Hawthorn is the fruit, or the flowers and leaves combined, of several of the more than 100 species of Crataegus, a genus of the rose family found in North America, Europe, and east Asia.
In Europe, English hawthorn, C. laevigata, and oneseed hawthorn, C. monogyna are used. In Chinese medicine, C. pinnatifida is used.
If closely related plants are used by cultures on opposite sides of the globe, a scientific basis for the traditional use is likely. Such is the case with hawthorns, which have been used in European, Chinese, and American traditions alike to treat heart ailments. In traditional Asian medicine as well as European herbal traditions, hawthorn has been widely used in longterm prescriptions for hypertension related to cardiac weakness, arteriosclerosis, and angina pectoris.
Hawthorn is notably absent from medical works and herbals of early-nineteenth-century America and Europe. It came to the attention of the medical profession in the 1890s by means of a single reference in a medical journal. By the early twentieth century, it was a mainstay of heart disease treatment. Still widely used in Europe and Asia, it is less frequently recommended in America.
Medical practitioners in Europe and China use hawthorn to treat early stages of congestive heart failure characterized by diminished cardiac function, a sensation of pressure or anxiety in the heart area, age-related heart disorders which do not require digitalis, and mild arrhythmias. Numerous pharmacological and clinical studies have shown that hawthorn fruit or berry extract improves blood flow to and from the heart by strengthening its contractions. Hawthorn flower and leaf extracts improve circulation to the extremities by reducing resistance in the arteries. Experiments in China have shown that preparations of hawthorn fruit lower blood pressure and serum cholesterol levels, and are therefore useful in the prevention and treatment of arteriosclerosis.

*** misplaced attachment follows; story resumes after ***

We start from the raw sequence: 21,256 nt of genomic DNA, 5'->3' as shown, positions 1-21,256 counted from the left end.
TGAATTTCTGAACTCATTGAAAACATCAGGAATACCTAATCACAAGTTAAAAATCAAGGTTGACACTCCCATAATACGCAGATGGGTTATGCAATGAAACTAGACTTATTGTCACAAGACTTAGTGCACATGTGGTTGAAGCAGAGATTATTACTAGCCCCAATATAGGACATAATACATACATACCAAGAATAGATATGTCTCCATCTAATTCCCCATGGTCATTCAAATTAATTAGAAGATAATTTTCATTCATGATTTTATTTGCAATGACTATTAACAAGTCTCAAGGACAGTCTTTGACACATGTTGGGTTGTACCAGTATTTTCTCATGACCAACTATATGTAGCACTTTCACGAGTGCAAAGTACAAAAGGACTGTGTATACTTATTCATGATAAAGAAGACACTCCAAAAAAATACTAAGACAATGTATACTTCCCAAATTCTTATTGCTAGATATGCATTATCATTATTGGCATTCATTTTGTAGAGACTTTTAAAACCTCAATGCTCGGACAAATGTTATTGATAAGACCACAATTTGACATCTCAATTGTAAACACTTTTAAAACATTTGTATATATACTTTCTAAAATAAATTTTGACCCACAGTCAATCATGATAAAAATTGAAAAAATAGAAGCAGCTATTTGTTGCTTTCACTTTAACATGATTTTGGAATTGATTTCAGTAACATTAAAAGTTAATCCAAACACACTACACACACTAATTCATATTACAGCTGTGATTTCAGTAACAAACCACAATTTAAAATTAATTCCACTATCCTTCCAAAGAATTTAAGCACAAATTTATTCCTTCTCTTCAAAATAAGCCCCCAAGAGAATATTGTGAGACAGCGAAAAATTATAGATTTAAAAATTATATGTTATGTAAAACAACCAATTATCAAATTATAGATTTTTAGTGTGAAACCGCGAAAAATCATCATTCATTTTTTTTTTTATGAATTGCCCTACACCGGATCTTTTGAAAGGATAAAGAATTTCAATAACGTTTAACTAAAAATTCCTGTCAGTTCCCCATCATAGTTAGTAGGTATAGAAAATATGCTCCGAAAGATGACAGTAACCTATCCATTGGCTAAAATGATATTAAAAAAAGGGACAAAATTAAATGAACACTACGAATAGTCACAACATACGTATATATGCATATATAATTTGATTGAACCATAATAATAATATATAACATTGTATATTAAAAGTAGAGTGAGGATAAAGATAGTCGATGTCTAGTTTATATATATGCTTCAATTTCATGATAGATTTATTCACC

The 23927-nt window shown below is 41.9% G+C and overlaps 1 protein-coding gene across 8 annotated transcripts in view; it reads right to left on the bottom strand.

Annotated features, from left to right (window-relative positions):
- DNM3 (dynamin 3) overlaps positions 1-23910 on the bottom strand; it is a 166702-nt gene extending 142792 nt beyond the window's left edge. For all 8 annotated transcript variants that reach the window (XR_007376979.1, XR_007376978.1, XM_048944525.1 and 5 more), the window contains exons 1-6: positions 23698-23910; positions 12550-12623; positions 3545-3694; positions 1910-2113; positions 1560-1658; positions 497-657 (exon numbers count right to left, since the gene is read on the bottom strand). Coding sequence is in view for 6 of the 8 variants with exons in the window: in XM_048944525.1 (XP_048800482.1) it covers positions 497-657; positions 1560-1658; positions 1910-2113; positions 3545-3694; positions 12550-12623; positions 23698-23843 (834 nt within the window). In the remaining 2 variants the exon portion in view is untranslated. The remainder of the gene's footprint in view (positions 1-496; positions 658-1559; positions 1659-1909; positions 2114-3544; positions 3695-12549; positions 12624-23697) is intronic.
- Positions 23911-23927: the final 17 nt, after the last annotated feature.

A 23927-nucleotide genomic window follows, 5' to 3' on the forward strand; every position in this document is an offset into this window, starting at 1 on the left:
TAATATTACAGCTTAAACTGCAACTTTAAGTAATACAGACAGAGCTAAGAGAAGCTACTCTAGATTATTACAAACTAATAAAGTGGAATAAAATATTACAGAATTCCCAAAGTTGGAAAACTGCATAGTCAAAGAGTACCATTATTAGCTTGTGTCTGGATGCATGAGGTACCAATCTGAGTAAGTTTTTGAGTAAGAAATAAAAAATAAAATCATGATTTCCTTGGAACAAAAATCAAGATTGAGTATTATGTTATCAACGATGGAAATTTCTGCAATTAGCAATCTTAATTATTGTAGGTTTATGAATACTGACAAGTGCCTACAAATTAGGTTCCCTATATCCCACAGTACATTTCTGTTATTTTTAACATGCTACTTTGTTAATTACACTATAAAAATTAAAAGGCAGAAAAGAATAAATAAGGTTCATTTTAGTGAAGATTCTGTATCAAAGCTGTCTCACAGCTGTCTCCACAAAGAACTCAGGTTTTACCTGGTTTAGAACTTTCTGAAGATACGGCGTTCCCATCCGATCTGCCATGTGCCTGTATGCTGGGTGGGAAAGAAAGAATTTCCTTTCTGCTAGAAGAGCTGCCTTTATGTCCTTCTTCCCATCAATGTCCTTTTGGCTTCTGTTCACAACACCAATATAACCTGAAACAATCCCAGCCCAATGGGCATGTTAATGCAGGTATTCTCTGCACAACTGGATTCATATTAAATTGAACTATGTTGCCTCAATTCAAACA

Preparations used in Europe are standardized to compounds called oligomeric procyanidins and flavonoids. The dried berries, leaves, and flowers are available in the American market. Standardized products may be expected to give more predictable results. The berries also make a pleasant-tasting tea. In Germany flower and leaf preparations are approved. Fruit preparations are unapproved since they are not as extensively researched as flower and leaf preparations.
No side effects or contraindications are known from hawthorn. Any heart condition, however, is serious and should receive the attention of qualified medical practitioners. Heart disease is the number one killer in America; it should not be self-diagnosed or self-treated.
Congestive heart failure, early stages